First, the bailouts. Looking back I am glad the gov’t bailed out GM. At the time I didn’t like the idea because 1) it was coming from a fund created for bailing out the finance sector and 2) I didn’t like the idea of bailouts. I didn’t like the “too big to fail” argument. The bigger they are, the harder they fall, but they still fall. I’m glad the fed wasn’t as shortsighted. I’m glad that GM was helped and believe that if the fed hadn’t bailout GM and the financial sector we would be in a much worse situation.

I wish they hadn’t helped Dodge/Chrysler. I’m never been a fan. Even the Viper received little respect from me. When I see my friends driving a Chrysler I point and snicker… well, at least in my head. (Sorry Eric and Hope!)

I’m so proud of Ford! I feel like a parent and my step-child just won the spelling bee! They haven’t been admired by me in the past, but they’ve made some smart moves in the last decade and I’m willing to make ‘em part of the family. (In fact, the last car we bought was a Ford.)

Too bad for Toyota

I feel sorry for Toyota. I believe they make quality cars. Even now, after the recalls I’m thinking that maybe I can get a deal now on a Prius with all the bad publicity Toyota has received. The loyal customers are the ones who will probably feel burned the most. I keep wondering how my Toyota-fan friend is feeling. A co-worker I talked to
Toyota employee thinking there was some gov’t conspiracy.
Dodge/Chrysler can die. Snicker and point at friend’s cars.

So I finally got up the courage and reformatted my hard drive so I could install… (drum roll) Windows 7! It’s pretty, but, is it functional? Here are my initial thoughts about the newest Microsoft operating system.

Windows 7, why do you make me click on “Switch User”? When I’m not the last one logged in, I have to click “Switch User” and then click my name. With XP, there was just one page with all of the accounts listed. You’ve added an extra step in there.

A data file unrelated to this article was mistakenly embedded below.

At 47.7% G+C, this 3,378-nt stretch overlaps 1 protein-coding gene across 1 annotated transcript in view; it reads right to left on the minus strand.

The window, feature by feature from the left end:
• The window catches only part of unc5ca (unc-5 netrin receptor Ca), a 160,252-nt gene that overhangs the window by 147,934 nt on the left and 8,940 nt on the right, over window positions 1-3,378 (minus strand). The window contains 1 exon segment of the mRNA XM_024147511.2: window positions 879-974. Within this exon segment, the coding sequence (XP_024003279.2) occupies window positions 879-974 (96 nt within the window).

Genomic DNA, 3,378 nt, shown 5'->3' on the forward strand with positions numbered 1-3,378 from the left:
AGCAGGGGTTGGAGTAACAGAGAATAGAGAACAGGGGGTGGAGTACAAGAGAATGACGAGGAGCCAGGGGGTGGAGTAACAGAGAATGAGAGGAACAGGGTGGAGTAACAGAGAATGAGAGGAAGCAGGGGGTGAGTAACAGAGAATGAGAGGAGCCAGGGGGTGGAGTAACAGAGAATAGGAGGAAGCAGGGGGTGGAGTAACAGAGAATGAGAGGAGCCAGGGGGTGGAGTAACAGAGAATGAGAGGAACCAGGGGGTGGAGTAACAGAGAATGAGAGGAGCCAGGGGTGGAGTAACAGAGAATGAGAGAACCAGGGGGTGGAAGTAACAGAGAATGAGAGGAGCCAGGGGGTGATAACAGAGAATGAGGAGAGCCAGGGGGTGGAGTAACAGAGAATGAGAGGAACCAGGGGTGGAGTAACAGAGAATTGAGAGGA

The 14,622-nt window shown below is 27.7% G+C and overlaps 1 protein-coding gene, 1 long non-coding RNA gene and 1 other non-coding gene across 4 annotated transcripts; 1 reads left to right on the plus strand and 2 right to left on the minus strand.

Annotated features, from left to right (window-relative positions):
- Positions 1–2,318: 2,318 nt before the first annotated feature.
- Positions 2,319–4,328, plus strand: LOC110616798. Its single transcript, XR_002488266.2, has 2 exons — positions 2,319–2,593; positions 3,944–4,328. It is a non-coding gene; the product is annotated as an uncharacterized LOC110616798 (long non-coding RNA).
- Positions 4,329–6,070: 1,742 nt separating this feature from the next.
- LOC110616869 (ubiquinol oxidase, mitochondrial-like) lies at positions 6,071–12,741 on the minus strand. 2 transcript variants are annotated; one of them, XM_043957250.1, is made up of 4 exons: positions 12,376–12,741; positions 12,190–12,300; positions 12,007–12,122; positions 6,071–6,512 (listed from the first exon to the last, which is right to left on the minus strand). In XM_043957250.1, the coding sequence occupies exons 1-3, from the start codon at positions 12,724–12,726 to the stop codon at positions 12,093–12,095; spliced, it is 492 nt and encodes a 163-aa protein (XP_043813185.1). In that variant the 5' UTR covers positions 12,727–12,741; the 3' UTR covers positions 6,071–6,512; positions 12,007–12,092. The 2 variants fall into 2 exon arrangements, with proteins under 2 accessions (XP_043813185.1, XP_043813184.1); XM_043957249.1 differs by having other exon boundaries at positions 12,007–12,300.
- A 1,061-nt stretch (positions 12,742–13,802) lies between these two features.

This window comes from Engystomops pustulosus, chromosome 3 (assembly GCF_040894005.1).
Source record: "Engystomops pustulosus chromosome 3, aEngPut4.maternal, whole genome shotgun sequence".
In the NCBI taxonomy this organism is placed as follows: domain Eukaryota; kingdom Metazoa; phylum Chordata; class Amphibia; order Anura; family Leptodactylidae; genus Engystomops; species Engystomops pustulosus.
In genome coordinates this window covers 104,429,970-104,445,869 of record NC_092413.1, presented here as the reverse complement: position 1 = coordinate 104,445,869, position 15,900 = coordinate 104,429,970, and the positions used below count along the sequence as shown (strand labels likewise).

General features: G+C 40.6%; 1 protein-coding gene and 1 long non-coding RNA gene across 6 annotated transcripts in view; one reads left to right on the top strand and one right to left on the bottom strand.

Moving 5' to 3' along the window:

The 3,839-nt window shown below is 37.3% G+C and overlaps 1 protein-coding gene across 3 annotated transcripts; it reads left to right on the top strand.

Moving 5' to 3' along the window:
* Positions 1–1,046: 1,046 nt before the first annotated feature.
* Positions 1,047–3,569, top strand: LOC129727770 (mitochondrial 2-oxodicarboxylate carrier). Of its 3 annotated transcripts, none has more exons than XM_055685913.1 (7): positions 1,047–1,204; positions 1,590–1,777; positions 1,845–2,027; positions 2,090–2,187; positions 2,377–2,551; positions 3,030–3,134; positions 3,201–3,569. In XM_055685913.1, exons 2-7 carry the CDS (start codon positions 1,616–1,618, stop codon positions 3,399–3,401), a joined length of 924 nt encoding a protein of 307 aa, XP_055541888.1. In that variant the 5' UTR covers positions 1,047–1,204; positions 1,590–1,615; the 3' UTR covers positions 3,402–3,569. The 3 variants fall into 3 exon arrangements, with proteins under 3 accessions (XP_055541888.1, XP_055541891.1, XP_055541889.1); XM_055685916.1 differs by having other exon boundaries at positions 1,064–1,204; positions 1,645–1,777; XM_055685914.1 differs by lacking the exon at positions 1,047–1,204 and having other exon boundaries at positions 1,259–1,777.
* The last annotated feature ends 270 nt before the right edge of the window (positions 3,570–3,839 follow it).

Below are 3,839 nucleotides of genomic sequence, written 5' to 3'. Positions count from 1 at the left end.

(The rest of the article never got written.)

So, I was thinking on my way home how clunky wanting to add text to a page with JavaScript. My use-case is this: I want to add the current year to my page. But because I’m just using HTML, I don’t have any server-side ability to add this. So I’m using:

<span id="thisYear"></span>

And then later…

<script type="text/javascript">
// set copyright year
$("#thisYear").text(new Date().getFullYear());
</script>

So I wanted a different way to do it. I looked at using an empty tag (<var id=”thisYear” />) but Firefox doesn’t seem to like that, because it was swallowing up text behind that. I did a search for empty tags and found this article on empty elements.

The question arises whether “Tags for Empty Elements” in XML, i.e. things like <hr /> (or <hr />), really comply with SGML rules. The SGML Handbook seems to say they don’t. The start tag syntax there (p. 314) says that between the tag name (“generic identifier” in SGML terminology) and the closing “>” (“tagc”, for tag close), only attribute specifications and whitespace is allowed.

So it seems that XML empty tags don’t really comply with SGML rules!
So what is Firefox really doing?

So, what do you do when you hosting company won’t allow you to use Apache’s mod_deflate?